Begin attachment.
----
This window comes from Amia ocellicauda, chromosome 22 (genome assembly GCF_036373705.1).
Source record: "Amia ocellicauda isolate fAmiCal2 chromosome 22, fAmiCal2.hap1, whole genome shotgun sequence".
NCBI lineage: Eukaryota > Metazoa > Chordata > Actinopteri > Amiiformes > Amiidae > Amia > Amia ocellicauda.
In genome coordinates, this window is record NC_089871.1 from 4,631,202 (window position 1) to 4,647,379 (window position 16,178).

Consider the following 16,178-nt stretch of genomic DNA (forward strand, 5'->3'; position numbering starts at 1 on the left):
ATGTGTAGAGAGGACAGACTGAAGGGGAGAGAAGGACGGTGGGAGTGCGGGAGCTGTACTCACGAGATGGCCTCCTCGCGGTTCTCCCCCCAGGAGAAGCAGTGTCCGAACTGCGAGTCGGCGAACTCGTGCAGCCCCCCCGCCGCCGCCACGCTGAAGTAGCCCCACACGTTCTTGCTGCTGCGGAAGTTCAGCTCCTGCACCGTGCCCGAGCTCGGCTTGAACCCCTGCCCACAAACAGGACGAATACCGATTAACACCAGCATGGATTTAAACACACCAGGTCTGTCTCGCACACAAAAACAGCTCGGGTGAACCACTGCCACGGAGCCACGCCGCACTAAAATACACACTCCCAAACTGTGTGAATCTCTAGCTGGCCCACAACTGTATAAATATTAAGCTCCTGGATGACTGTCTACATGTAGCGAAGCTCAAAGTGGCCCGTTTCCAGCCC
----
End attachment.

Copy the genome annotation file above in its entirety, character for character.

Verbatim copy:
This window comes from Amia ocellicauda, chromosome 22 (genome assembly GCF_036373705.1).
Source record: "Amia ocellicauda isolate fAmiCal2 chromosome 22, fAmiCal2.hap1, whole genome shotgun sequence".
NCBI lineage: Eukaryota > Metazoa > Chordata > Actinopteri > Amiiformes > Amiidae > Amia > Amia ocellicauda.
In genome coordinates, this window is record NC_089871.1 from 4,631,202 (window position 1) to 4,647,379 (window position 16,178).

Consider the following 16,178-nt stretch of genomic DNA (forward strand, 5'->3'; position numbering starts at 1 on the left):
ATGTGTAGAGAGGACAGACTGAAGGGGAGAGAAGGACGGTGGGAGTGCGGGAGCTGTACTCACGAGATGGCCTCCTCGCGGTTCTCCCCCCAGGAGAAGCAGTGTCCGAACTGCGAGTCGGCGAACTCGTGCAGCCCCCCCGCCGCCGCCACGCTGAAGTAGCCCCACACGTTCTTGCTGCTGCGGAAGTTCAGCTCCTGCACCGTGCCCGAGCTCGGCTTGAACCCCTGCCCACAAACAGGACGAATACCGATTAACACCAGCATGGATTTAAACACACCAGGTCTGTCTCGCACACAAAAACAGCTCGGGTGAACCACTGCCACGGAGCCACGCCGCACTAAAATACACACTCCCAAACTGTGTGAATCTCTAGCTGGCCCACAACTGTATAAATATTAAGCTCCTGGATGACTGTCTACATGTAGCGAAGCTCAAAGTGGCCCGTTTCCAGCCC